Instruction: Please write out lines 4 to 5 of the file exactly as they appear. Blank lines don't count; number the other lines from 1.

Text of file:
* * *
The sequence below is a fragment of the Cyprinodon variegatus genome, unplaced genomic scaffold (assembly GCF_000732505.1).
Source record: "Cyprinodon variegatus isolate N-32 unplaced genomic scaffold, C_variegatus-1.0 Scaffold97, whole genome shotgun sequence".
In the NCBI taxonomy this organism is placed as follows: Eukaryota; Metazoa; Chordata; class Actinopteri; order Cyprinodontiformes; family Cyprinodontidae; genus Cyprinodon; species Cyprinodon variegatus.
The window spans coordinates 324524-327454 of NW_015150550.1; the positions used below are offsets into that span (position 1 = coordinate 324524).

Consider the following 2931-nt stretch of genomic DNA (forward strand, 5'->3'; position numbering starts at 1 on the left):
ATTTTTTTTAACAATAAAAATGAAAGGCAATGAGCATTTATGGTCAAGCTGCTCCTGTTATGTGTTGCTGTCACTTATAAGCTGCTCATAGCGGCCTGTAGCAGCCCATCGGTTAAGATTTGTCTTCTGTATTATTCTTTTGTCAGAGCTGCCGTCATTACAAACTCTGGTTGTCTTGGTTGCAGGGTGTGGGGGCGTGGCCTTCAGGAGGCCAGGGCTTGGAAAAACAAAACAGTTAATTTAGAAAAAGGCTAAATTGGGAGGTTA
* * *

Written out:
The window spans coordinates 324524-327454 of NW_015150550.1; the positions used below are offsets into that span (position 1 = coordinate 324524).

Consider the following 2931-nt stretch of genomic DNA (forward strand, 5'->3'; position numbering starts at 1 on the left):